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Local News

Joliet family's kids kicked out of school district, charged $13,000

Troy School District says kids don’t live with their grandparents, charges family $13,000

The children of a Joliet family that clashed with Troy School District 30-C about whether they actually live in the district were unenrolled and the family was charged more than $13,000 in tuition.

Now the children’s grandmother, Cynthia Danaher, said her family is in a tough situation. After going before the school district and then the Will County Regional Superintendent’s Office, the family had to take the children out of their school, Heritage Elementary in Joliet.

“I don’t know what to do,” Danaher said.

The family’s troubles began last year when they received notice from the school district that it conducted an investigation and found the children did not live at the Joliet house. The district alerted the family in a letter that it had evidence of the children living at an apartment in Morris where the children’s mother lived with her boyfriend, who himself had a 17-pound tumor removed from his abdomen last year.

Danaher said the district was wrong because the children stay five nights a week at her home and not at her daughter’s apartment in Morris. The children do visit their mother on the weekends, but they sleep at their grandmother’s house.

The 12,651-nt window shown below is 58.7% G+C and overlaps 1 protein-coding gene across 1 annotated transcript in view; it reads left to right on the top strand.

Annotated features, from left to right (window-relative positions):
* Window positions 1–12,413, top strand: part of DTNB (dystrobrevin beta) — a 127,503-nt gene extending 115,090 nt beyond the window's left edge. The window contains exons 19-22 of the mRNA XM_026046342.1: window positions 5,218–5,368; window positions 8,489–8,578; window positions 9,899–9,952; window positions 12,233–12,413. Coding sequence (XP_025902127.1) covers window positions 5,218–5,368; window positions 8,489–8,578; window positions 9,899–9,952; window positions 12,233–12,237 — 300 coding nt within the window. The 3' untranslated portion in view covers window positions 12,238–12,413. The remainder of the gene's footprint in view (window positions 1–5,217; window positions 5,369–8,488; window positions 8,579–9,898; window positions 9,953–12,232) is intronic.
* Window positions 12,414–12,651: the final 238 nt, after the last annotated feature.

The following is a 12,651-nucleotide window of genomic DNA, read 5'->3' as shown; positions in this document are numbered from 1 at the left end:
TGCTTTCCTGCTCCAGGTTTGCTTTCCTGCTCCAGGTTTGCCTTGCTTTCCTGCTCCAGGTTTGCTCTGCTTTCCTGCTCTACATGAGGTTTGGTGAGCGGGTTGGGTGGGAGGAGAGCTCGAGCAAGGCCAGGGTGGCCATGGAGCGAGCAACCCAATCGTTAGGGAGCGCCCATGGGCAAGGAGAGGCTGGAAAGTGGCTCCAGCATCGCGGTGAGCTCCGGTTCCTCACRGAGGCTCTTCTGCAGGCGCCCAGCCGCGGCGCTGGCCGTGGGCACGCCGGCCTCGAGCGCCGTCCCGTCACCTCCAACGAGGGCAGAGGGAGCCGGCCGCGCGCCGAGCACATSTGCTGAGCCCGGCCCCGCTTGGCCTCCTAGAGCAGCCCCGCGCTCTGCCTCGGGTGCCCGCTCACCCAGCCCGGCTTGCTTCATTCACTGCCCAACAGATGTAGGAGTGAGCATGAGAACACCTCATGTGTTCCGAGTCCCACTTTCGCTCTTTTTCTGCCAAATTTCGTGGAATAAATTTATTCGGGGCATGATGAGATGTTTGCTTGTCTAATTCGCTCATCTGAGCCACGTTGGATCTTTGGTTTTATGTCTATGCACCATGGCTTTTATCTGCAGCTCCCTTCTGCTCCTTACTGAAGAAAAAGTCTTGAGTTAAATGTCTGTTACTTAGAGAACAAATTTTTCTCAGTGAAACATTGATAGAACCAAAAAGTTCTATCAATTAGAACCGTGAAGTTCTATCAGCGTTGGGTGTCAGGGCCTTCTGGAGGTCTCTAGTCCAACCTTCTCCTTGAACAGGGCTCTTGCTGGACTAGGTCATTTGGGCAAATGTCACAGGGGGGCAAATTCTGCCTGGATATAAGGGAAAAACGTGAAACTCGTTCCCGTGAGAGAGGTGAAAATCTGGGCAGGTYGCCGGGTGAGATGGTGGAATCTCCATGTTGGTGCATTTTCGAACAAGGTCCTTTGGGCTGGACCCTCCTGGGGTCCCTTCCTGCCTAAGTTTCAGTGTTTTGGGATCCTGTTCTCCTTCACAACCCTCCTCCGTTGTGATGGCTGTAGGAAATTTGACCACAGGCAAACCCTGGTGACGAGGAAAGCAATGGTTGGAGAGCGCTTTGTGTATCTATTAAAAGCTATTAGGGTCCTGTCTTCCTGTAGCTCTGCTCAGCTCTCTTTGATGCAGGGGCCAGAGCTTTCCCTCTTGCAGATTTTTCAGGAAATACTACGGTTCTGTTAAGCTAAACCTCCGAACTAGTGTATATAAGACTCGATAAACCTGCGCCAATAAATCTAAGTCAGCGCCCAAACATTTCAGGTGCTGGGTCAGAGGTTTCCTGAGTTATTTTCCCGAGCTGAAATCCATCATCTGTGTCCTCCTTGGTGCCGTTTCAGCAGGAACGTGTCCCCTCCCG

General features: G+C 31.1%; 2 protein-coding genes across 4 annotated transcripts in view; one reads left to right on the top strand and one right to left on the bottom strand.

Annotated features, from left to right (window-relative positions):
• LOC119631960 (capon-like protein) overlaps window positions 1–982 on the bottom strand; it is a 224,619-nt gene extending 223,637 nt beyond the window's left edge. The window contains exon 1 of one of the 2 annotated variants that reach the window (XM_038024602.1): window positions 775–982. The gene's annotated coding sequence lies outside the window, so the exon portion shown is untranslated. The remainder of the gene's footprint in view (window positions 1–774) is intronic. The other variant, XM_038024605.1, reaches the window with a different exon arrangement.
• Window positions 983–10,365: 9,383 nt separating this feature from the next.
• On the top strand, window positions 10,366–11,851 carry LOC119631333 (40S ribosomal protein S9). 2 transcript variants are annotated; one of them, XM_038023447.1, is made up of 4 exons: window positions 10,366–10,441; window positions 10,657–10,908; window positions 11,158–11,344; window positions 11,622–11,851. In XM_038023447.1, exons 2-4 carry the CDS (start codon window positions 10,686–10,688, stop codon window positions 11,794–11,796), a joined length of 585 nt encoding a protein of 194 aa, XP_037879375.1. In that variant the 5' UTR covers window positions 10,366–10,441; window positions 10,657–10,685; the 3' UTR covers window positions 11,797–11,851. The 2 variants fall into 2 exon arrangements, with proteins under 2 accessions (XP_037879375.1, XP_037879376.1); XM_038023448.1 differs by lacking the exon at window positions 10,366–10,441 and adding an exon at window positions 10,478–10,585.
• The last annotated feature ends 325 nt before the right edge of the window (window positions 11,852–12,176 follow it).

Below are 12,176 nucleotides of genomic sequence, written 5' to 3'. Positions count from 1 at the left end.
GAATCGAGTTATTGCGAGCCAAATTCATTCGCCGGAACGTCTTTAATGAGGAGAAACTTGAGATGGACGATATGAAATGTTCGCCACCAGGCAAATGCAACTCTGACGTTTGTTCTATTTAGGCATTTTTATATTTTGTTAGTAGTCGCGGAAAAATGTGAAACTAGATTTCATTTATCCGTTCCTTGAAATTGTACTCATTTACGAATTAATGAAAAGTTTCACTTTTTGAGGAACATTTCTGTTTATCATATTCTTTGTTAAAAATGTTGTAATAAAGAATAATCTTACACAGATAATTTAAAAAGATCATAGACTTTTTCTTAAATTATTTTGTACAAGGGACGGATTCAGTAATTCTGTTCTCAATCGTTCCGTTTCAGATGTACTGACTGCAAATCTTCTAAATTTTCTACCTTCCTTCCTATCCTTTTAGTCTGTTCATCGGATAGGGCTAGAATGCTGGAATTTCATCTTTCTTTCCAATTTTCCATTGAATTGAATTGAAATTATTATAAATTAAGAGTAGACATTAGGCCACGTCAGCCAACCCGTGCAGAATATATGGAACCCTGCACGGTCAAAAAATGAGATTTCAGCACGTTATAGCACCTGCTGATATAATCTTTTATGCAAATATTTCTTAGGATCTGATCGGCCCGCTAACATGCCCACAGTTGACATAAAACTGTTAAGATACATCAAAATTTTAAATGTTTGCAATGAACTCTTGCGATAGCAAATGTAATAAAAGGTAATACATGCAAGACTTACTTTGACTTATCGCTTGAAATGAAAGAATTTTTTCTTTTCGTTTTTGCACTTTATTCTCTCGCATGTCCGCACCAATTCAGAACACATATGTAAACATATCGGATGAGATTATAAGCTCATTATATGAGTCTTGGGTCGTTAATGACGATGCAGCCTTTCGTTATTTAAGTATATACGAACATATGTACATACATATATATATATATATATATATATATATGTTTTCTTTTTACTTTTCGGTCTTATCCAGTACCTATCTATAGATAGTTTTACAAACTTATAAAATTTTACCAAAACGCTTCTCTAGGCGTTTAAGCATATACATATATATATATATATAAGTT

Last month, the district determined the children don’t live within its boundaries. It allowed the family to send the children to the Troy school through last week, but that was it.

The district also said the family owes $13,695.60 in tuition for this school year. Danaher said the district has spoken with her about a possible payment plan, but she said they can’t afford that bill.

Chet June, a Joliet attorney who specializes in elder and guardianship law and a former local school board member, said he’s seen instances like this before. He publishes a notice before the beginning of every school year in which he explains how the process of grandparents becoming legal guardians can be expensive because it requires court action and a judge’s approval.

June also argued that in many instances, guardianships are not needed and could require breaking the law. In cases similar to the Danahers’, if a grandparent has to become a legal guardian, the court has to find the parents “unfit” or “unwilling or unable to carry out day-to-day child care decisions concerning the minor.”

June argued it might be that the parent is not actually unfit and to assert otherwise would be false. State law prohibits giving false information to enroll kids as who are students who don’t pay tuition in a school district.

Now Danaher said her daughter will have to break her lease at the apartment in Morris and move into the Joliet home. At that point, she said, the district said it would have a discussion about re-enrolling the children.

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